Author: Vadim S. Jigoulov
Even though the Persian period has attracted a fair share of scholarly interest in recent years, as yet no concerted effort has been attempted to construct a comprehensive social history of Phoenician city-states as an integral part of the Achaemenid empire. This monograph explores the evidence from Persian-period literary (both ancient Jewish and classical), epigraphic, and numismatic sources, as well as material culture remains, in order to sketch just such a history. This study examines developments in Persian-period Phoenician city-states on the three levels: that of the individual household, the city-state, and the administrative unit of the Persian empire. These three societal levels are analyzed within the contexts of economic competition between and among the Phoenician city-states, their burgeoning economic ties with the outside world, and their interaction with the Persian imperial influence in the Levant.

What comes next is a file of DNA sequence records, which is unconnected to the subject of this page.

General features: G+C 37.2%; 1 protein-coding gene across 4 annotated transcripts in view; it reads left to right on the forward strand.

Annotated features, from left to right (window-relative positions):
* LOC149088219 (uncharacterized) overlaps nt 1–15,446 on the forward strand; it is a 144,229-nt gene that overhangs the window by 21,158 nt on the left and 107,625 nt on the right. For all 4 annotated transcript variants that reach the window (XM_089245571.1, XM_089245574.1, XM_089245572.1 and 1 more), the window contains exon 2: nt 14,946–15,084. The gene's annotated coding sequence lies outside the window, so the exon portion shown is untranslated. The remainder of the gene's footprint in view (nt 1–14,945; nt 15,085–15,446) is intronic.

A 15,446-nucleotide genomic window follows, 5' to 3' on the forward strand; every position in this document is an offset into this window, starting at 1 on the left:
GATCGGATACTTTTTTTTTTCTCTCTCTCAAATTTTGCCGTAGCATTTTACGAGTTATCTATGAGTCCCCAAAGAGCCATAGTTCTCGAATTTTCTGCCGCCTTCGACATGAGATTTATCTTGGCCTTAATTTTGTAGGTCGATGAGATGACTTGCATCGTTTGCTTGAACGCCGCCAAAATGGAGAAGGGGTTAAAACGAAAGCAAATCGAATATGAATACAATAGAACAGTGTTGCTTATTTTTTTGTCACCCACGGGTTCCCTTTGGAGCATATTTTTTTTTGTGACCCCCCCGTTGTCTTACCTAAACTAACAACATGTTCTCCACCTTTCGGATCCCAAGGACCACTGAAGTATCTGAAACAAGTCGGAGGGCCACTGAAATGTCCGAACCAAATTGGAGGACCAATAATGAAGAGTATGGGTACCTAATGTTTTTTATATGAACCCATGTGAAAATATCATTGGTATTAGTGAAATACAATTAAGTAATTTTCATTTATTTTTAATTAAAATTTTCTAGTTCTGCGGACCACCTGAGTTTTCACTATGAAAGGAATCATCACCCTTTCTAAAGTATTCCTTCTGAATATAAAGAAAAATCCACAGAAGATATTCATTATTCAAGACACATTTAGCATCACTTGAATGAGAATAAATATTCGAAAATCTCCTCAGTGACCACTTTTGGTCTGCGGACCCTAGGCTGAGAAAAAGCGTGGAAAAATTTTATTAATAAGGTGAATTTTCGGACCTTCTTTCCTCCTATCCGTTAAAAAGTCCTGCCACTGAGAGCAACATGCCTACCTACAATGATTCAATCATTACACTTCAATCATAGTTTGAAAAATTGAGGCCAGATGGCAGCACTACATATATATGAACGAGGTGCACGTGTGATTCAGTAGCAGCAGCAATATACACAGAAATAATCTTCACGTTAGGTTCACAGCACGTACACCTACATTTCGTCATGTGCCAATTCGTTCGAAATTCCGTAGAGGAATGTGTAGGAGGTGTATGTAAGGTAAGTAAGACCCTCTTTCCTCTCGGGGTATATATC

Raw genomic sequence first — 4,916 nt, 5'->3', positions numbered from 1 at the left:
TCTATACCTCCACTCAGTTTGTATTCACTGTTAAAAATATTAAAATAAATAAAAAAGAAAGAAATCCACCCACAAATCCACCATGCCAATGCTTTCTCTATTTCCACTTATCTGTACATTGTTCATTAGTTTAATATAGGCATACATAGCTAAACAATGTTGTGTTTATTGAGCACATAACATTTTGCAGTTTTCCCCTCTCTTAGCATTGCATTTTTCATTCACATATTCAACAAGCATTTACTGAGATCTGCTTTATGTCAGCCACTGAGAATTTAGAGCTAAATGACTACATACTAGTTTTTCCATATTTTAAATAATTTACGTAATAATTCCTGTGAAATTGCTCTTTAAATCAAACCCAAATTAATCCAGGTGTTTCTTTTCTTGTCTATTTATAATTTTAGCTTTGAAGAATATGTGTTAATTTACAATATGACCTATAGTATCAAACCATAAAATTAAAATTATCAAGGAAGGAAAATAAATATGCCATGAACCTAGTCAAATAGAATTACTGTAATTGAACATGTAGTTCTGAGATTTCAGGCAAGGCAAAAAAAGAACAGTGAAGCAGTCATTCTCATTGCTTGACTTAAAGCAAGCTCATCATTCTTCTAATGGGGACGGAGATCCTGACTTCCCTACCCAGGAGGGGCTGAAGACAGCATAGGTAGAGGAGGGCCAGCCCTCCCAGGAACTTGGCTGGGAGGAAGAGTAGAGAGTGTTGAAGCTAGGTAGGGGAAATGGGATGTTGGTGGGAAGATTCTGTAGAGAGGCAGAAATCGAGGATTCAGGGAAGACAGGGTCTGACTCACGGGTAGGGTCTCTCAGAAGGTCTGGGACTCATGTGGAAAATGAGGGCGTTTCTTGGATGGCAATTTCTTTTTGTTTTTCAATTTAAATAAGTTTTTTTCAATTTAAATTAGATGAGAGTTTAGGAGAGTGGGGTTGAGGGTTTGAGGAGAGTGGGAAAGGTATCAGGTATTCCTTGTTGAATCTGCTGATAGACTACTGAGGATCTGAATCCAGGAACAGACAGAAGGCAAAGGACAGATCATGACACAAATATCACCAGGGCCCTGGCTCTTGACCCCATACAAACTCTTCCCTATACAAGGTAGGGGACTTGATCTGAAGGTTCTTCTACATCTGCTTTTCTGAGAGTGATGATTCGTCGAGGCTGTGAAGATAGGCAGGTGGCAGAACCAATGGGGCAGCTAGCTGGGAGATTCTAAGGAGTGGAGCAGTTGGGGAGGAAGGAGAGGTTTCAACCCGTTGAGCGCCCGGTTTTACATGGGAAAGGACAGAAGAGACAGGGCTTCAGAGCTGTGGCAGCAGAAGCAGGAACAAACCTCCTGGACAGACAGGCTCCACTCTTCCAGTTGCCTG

25 Peter Altmann, Economics in Persian-Period Biblical Texts: Their Interactions with Economic Developments in the Persian Period and Earlier Biblical ...
Author: Julia Rhyder
Publisher: Mohr Siebeck
Back cover: In this work, Julia Rhyder examines the Holiness legislation in Leviticus 17-26 and cultic centralization in the Persian period. Rather than presuming centralization as an established norm, Leviticus 17-26 forge a distinctive understanding of centralization around a central sanctuary, standardized ritual processes, and a hegemonic priesthood.